Report Suggests Mobile Helping Revive Some Traditional Media
April 4, 2016 | Contributed by: Greg Sterling
Buried in comScore’s recent and extensive U.S. Cross-Platform Future in Focus report is a chart that shows mobile usage is helping traditional newspaper publishers and magazines grow their digital audiences — sometimes significantly.
This was something of a surprise to me. Conventional wisdom holds that most newspapers and magazines are dead men (people) walking. Yet there are a number of stories like that of the SF Chronicle (Hearst), which has come back from near death through digital. This is not to say that all is right with the newspaper or magazine publishing worlds, but things are not as dire as they once appeared in many cases.
According to the data above, a number of traditional publishers saw growth of more than 30% year over year. The Washington Post saw 78% audience growth between 2014 and 2015 based largely on mobile usage increases, according to comScore. In many cases these are new/younger audiences as well.
The report doesn’t try to account for the growth beyond saying it was mostly about “leveraging mobile.” However I’m going to speculate it’s a product of several things:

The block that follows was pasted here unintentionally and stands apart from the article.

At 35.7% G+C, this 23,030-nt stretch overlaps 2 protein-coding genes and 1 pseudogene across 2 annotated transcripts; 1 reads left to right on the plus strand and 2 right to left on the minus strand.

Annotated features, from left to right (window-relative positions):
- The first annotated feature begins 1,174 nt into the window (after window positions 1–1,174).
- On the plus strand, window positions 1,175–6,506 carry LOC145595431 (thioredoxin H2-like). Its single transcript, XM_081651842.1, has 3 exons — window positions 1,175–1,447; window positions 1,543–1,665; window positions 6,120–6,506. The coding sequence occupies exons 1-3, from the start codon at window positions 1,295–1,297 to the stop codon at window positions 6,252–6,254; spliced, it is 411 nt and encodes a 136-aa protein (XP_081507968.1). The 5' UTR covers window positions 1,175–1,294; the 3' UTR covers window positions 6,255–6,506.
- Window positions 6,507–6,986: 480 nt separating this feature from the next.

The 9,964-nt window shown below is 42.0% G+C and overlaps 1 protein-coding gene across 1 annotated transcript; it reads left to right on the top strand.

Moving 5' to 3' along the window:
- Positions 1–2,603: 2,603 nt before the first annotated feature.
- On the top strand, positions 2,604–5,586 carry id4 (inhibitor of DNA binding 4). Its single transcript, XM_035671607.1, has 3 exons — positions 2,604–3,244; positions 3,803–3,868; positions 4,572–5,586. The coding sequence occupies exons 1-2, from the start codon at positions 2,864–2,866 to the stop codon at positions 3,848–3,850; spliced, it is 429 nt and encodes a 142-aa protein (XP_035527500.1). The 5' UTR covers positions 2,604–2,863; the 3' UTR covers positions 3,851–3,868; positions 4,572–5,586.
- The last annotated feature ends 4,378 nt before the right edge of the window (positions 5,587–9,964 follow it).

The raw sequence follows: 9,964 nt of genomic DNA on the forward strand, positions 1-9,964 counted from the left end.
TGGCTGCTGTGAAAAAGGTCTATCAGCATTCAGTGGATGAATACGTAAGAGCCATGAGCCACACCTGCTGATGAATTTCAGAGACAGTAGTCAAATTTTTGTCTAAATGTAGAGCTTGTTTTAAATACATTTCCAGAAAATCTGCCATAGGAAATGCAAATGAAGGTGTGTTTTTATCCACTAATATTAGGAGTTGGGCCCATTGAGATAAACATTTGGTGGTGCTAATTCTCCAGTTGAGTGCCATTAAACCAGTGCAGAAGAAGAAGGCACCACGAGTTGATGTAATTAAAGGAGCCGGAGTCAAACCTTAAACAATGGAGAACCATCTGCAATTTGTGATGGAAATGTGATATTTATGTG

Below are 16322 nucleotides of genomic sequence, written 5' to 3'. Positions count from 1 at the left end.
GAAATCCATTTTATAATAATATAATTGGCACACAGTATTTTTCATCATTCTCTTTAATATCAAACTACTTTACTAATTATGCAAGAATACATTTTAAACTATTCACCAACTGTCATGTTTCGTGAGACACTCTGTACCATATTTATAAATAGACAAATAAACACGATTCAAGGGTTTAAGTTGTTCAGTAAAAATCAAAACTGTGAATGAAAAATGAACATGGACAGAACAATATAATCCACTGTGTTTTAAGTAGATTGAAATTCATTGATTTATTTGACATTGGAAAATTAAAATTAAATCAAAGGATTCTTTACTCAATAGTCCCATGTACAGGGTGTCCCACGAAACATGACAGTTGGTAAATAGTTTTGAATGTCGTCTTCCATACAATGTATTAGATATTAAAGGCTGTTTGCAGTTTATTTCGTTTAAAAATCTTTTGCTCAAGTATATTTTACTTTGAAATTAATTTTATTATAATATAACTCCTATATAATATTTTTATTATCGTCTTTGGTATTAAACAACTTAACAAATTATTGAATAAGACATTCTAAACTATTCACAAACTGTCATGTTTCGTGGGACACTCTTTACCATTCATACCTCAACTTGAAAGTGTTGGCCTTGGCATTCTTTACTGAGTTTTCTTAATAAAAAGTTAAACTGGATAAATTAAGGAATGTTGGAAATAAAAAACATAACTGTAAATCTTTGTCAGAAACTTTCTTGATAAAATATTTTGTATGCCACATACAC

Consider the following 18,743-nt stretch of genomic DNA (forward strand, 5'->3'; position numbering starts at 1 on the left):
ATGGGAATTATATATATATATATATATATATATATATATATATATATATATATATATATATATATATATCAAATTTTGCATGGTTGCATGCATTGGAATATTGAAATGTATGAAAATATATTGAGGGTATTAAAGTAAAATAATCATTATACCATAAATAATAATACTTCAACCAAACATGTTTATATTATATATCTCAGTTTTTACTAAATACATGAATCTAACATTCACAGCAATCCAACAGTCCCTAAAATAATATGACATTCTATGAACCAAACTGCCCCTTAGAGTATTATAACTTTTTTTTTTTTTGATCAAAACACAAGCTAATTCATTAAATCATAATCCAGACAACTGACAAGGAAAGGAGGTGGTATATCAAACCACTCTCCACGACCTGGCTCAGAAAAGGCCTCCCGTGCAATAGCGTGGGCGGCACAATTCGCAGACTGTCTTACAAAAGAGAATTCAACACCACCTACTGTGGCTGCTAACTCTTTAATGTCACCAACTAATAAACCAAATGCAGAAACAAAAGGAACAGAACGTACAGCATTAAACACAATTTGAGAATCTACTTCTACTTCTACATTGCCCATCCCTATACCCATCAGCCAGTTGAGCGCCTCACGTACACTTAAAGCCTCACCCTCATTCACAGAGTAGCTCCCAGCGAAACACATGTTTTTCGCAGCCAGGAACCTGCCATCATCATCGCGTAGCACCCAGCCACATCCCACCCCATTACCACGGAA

- High levels of interest in news and “content” among smartphone and tablet users
- These brands still matter locally and nationally and reflect some level of quality to users
- The appeal of branded apps, which increases frequency, loyalty and engagement
In this context, content producers such as newspapers and magazines are, arguably, differently situated from other traditional media companies such as radio, local TV and directories. In these latter categories the digital competition is intense. For example, Hulu, YouTube, Neflix, Spotify and Pandora are stronger brands and offer a better experience to users than could local TV and radio.
The question in my mind is whether directory publishers could (almost 10 years in) still use mobile to revive their consumer businesses. YP has managed to maintain a large consumer audience in the US and Yellow Media/YPG has done so in Canada. It may be “too late” for many publishers but I tend to believe that with creativity and experimentation, directories could still do some interesting things to address gaps and unmet local consumer needs.